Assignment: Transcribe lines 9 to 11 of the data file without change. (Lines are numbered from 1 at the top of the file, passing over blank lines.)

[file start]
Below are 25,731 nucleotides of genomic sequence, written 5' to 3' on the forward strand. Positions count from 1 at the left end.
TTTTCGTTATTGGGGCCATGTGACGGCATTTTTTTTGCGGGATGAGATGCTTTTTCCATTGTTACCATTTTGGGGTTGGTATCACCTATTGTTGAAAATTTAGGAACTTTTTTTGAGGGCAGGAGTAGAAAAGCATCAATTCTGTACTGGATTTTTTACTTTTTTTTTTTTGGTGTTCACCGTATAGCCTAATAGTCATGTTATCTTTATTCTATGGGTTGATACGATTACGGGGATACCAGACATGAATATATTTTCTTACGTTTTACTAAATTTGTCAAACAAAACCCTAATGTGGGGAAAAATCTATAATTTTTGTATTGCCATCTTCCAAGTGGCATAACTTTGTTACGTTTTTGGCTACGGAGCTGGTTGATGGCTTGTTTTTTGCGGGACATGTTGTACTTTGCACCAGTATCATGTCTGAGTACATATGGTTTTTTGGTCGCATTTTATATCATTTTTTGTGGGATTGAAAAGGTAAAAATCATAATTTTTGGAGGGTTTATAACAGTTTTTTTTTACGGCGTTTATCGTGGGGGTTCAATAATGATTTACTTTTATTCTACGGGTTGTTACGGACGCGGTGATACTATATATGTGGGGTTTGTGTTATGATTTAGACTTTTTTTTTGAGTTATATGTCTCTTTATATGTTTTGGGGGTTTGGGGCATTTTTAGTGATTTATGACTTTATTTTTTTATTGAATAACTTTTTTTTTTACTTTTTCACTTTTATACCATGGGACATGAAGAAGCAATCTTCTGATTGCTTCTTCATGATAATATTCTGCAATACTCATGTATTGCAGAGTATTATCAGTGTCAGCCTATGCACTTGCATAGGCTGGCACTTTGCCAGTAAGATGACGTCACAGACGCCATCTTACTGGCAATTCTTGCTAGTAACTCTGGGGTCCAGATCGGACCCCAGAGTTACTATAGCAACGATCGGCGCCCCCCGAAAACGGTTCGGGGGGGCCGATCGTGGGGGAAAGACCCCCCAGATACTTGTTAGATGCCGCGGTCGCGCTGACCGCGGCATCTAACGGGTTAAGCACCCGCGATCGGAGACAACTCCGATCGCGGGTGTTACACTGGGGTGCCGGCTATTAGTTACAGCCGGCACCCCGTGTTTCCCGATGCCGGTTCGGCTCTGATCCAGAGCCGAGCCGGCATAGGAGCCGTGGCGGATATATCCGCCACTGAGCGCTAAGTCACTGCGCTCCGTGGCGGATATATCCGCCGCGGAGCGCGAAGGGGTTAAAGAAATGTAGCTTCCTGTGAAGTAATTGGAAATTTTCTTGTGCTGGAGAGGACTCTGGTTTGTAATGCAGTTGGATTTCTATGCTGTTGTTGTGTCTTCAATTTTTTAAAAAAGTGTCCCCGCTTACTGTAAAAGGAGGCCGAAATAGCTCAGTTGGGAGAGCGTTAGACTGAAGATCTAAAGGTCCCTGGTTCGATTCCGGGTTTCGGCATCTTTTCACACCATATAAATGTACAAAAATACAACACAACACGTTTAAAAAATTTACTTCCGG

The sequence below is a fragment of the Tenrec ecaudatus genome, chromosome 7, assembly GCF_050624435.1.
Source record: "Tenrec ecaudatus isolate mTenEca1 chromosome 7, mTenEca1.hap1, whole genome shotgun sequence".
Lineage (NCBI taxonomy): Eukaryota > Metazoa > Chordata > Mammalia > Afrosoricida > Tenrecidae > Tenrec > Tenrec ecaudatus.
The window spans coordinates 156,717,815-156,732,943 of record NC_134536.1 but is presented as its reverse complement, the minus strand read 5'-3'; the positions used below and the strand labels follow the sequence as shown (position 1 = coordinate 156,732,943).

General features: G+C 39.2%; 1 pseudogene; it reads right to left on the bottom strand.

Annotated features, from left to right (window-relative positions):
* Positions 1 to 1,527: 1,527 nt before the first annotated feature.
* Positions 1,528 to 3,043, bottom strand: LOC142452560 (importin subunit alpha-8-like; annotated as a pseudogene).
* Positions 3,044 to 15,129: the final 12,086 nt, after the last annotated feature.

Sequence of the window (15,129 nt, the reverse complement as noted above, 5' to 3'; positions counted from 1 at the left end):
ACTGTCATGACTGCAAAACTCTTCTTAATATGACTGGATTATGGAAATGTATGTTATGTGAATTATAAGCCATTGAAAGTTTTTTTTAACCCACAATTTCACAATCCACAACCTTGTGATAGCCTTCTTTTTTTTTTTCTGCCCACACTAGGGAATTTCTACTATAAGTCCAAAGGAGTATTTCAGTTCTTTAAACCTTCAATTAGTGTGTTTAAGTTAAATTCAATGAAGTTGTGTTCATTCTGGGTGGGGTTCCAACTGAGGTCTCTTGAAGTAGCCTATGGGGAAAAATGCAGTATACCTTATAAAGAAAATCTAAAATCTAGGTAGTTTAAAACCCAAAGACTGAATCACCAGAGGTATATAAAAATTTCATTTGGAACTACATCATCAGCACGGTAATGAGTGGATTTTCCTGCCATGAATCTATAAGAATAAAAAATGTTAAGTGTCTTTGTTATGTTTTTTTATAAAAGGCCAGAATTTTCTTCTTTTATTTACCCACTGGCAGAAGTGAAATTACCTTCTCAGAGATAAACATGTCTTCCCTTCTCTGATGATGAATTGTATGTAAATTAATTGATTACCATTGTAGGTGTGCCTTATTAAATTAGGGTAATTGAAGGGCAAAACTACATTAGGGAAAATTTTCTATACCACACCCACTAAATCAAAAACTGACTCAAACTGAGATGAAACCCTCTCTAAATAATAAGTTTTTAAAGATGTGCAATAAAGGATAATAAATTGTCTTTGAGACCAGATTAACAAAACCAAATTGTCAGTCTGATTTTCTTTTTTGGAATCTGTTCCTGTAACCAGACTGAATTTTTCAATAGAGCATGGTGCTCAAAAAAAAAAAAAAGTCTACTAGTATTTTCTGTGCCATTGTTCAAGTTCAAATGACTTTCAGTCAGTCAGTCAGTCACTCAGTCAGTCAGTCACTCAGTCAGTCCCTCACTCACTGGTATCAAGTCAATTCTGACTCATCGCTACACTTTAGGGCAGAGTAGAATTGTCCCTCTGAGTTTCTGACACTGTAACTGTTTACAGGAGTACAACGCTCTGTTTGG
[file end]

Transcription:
* Positions 1 to 1,527: 1,527 nt before the first annotated feature.
* Positions 1,528 to 3,043, bottom strand: LOC142452560 (importin subunit alpha-8-like; annotated as a pseudogene).
* Positions 3,044 to 15,129: the final 12,086 nt, after the last annotated feature.